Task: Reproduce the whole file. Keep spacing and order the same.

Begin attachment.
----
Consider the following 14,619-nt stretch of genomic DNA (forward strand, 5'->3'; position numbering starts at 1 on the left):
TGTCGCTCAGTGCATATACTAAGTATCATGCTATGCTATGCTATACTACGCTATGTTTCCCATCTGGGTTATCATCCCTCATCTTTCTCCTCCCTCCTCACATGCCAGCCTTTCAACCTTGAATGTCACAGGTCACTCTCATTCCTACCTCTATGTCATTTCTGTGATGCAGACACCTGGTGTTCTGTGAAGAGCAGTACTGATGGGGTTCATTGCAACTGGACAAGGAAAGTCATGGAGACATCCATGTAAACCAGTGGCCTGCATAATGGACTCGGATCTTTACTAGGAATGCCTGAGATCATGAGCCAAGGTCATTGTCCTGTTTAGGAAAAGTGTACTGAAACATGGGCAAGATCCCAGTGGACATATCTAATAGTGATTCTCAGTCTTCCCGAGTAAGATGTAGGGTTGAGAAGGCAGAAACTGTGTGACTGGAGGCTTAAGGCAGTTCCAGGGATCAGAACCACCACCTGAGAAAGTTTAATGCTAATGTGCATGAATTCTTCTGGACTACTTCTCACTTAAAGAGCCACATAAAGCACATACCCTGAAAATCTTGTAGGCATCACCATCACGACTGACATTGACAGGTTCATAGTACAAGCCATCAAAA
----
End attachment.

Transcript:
Consider the following 14,619-nt stretch of genomic DNA (forward strand, 5'->3'; position numbering starts at 1 on the left):
TGTCGCTCAGTGCATATACTAAGTATCATGCTATGCTATGCTATACTACGCTATGTTTCCCATCTGGGTTATCATCCCTCATCTTTCTCCTCCCTCCTCACATGCCAGCCTTTCAACCTTGAATGTCACAGGTCACTCTCATTCCTACCTCTATGTCATTTCTGTGATGCAGACACCTGGTGTTCTGTGAAGAGCAGTACTGATGGGGTTCATTGCAACTGGACAAGGAAAGTCATGGAGACATCCATGTAAACCAGTGGCCTGCATAATGGACTCGGATCTTTACTAGGAATGCCTGAGATCATGAGCCAAGGTCATTGTCCTGTTTAGGAAAAGTGTACTGAAACATGGGCAAGATCCCAGTGGACATATCTAATAGTGATTCTCAGTCTTCCCGAGTAAGATGTAGGGTTGAGAAGGCAGAAACTGTGTGACTGGAGGCTTAAGGCAGTTCCAGGGATCAGAACCACCACCTGAGAAAGTTTAATGCTAATGTGCATGAATTCTTCTGGACTACTTCTCACTTAAAGAGCCACATAAAGCACATACCCTGAAAATCTTGTAGGCATCACCATCACGACTGACATTGACAGGTTCATAGTACAAGCCATCAAAA